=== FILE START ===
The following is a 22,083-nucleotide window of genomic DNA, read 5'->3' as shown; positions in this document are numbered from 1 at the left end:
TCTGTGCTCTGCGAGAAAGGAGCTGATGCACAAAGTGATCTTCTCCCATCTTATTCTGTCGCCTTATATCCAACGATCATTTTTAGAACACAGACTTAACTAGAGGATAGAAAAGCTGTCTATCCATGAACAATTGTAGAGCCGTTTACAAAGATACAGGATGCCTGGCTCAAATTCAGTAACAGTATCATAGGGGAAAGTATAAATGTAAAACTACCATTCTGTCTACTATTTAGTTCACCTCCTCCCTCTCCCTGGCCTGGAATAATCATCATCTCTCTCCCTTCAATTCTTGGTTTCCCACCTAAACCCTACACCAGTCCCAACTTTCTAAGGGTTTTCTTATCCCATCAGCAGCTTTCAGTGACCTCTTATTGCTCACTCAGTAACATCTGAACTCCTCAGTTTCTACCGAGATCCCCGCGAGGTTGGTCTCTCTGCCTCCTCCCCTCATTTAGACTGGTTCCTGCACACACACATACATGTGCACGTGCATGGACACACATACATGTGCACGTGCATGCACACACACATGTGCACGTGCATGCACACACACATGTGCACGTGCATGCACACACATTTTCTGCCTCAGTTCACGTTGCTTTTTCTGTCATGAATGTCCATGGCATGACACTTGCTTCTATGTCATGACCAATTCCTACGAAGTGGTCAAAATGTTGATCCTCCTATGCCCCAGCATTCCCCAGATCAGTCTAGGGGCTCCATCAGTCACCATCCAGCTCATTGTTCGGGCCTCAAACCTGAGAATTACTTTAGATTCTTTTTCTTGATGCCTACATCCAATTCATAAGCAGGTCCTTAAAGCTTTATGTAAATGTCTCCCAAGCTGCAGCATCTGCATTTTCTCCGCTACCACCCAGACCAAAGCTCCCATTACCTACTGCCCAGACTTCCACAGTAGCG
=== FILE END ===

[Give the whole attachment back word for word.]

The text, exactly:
The following is a 22,083-nucleotide window of genomic DNA, read 5'->3' as shown; positions in this document are numbered from 1 at the left end:
TCTGTGCTCTGCGAGAAAGGAGCTGATGCACAAAGTGATCTTCTCCCATCTTATTCTGTCGCCTTATATCCAACGATCATTTTTAGAACACAGACTTAACTAGAGGATAGAAAAGCTGTCTATCCATGAACAATTGTAGAGCCGTTTACAAAGATACAGGATGCCTGGCTCAAATTCAGTAACAGTATCATAGGGGAAAGTATAAATGTAAAACTACCATTCTGTCTACTATTTAGTTCACCTCCTCCCTCTCCCTGGCCTGGAATAATCATCATCTCTCTCCCTTCAATTCTTGGTTTCCCACCTAAACCCTACACCAGTCCCAACTTTCTAAGGGTTTTCTTATCCCATCAGCAGCTTTCAGTGACCTCTTATTGCTCACTCAGTAACATCTGAACTCCTCAGTTTCTACCGAGATCCCCGCGAGGTTGGTCTCTCTGCCTCCTCCCCTCATTTAGACTGGTTCCTGCACACACACATACATGTGCACGTGCATGGACACACATACATGTGCACGTGCATGCACACACACATGTGCACGTGCATGCACACACACATGTGCACGTGCATGCACACACATTTTCTGCCTCAGTTCACGTTGCTTTTTCTGTCATGAATGTCCATGGCATGACACTTGCTTCTATGTCATGACCAATTCCTACGAAGTGGTCAAAATGTTGATCCTCCTATGCCCCAGCATTCCCCAGATCAGTCTAGGGGCTCCATCAGTCACCATCCAGCTCATTGTTCGGGCCTCAAACCTGAGAATTACTTTAGATTCTTTTTCTTGATGCCTACATCCAATTCATAAGCAGGTCCTTAAAGCTTTATGTAAATGTCTCCCAAGCTGCAGCATCTGCATTTTCTCCGCTACCACCCAGACCAAAGCTCCCATTACCTACTGCCCAGACTTCCACAGTAGCG